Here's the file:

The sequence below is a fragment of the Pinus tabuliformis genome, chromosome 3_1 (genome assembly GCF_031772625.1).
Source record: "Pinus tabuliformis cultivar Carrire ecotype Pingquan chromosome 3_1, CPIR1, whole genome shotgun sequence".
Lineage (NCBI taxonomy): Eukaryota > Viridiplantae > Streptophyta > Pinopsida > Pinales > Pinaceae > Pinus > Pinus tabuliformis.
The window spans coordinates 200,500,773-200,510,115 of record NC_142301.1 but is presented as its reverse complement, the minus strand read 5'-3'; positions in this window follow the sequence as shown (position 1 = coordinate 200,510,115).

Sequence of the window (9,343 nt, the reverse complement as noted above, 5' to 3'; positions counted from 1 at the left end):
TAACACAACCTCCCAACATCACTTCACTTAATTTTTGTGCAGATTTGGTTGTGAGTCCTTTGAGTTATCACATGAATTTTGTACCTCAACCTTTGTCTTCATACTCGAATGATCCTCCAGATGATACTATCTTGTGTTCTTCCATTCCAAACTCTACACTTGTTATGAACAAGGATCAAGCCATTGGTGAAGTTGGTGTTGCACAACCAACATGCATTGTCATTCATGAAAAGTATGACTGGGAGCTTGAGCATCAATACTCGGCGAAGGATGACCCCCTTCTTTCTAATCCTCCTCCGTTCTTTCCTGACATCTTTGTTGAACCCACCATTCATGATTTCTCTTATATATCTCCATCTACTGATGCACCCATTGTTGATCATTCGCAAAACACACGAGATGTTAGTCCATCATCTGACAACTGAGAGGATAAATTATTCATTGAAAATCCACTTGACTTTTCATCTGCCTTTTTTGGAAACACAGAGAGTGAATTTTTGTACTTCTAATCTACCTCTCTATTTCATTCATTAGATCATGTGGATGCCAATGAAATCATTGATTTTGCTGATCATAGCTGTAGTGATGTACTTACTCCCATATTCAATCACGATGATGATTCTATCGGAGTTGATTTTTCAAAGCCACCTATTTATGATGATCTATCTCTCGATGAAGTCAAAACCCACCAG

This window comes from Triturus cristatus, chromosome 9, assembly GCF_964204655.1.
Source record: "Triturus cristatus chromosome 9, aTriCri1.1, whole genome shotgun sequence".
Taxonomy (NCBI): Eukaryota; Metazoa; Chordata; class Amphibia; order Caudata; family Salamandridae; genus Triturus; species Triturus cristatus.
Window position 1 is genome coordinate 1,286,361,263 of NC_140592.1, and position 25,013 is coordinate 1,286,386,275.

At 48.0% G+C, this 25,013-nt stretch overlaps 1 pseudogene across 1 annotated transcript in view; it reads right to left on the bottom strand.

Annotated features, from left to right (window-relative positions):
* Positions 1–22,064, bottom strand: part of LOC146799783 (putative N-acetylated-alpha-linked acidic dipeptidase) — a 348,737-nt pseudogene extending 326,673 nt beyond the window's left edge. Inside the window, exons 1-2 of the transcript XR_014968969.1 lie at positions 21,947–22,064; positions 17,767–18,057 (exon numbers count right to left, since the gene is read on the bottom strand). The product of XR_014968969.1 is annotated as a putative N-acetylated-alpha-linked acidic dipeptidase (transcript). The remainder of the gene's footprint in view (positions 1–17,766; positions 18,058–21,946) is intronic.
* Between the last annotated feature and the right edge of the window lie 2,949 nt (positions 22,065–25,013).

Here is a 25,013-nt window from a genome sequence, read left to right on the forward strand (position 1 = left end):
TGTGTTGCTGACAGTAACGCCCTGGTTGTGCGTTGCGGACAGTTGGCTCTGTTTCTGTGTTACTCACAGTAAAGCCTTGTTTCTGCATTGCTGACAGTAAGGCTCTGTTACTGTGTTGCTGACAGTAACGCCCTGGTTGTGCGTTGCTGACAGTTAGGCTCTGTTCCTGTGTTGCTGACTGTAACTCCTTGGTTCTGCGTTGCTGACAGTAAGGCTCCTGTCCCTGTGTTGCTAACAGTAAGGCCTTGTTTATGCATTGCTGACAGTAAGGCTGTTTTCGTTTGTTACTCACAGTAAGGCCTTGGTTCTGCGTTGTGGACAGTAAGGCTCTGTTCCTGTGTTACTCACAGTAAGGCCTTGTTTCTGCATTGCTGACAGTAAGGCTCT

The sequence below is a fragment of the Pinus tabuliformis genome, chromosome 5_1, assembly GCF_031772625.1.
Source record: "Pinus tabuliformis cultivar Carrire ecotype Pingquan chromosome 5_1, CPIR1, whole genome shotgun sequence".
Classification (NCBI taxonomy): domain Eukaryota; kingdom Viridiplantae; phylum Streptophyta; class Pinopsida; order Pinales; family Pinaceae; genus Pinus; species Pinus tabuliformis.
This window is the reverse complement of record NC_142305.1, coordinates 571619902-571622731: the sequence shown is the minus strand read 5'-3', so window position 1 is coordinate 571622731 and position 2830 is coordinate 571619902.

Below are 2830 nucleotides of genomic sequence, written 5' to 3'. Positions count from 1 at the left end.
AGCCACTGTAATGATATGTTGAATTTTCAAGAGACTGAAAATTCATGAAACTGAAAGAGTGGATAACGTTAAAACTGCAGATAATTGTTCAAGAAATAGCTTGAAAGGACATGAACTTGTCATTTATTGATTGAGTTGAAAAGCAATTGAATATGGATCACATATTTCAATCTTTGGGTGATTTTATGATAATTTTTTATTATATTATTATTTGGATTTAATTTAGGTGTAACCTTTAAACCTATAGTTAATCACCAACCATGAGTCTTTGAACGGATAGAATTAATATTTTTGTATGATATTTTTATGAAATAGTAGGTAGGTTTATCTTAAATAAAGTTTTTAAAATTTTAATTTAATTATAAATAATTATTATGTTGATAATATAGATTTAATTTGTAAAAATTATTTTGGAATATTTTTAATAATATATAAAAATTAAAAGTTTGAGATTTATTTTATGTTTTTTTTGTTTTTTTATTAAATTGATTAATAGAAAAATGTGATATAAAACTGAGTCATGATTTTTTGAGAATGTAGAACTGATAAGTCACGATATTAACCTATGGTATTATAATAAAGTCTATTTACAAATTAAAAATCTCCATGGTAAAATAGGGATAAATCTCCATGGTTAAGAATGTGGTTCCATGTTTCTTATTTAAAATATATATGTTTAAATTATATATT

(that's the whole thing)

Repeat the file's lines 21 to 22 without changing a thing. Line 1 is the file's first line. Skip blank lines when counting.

Below are 2830 nucleotides of genomic sequence, written 5' to 3'. Positions count from 1 at the left end.
AGCCACTGTAATGATATGTTGAATTTTCAAGAGACTGAAAATTCATGAAACTGAAAGAGTGGATAACGTTAAAACTGCAGATAATTGTTCAAGAAATAGCTTGAAAGGACATGAACTTGTCATTTATTGATTGAGTTGAAAAGCAATTGAATATGGATCACATATTTCAATCTTTGGGTGATTTTATGATAATTTTTTATTATATTATTATTTGGATTTAATTTAGGTGTAACCTTTAAACCTATAGTTAATCACCAACCATGAGTCTTTGAACGGATAGAATTAATATTTTTGTATGATATTTTTATGAAATAGTAGGTAGGTTTATCTTAAATAAAGTTTTTAAAATTTTAATTTAATTATAAATAATTATTATGTTGATAATATAGATTTAATTTGTAAAAATTATTTTGGAATATTTTTAATAATATATAAAAATTAAAAGTTTGAGATTTATTTTATGTTTTTTTTGTTTTTTTATTAAATTGATTAATAGAAAAATGTGATATAAAACTGAGTCATGATTTTTTGAGAATGTAGAACTGATAAGTCACGATATTAACCTATGGTATTATAATAAAGTCTATTTACAAATTAAAAATCTCCATGGTAAAATAGGGATAAATCTCCATGGTTAAGAATGTGGTTCCATGTTTCTTATTTAAAATATATATGTTTAAATTATATATT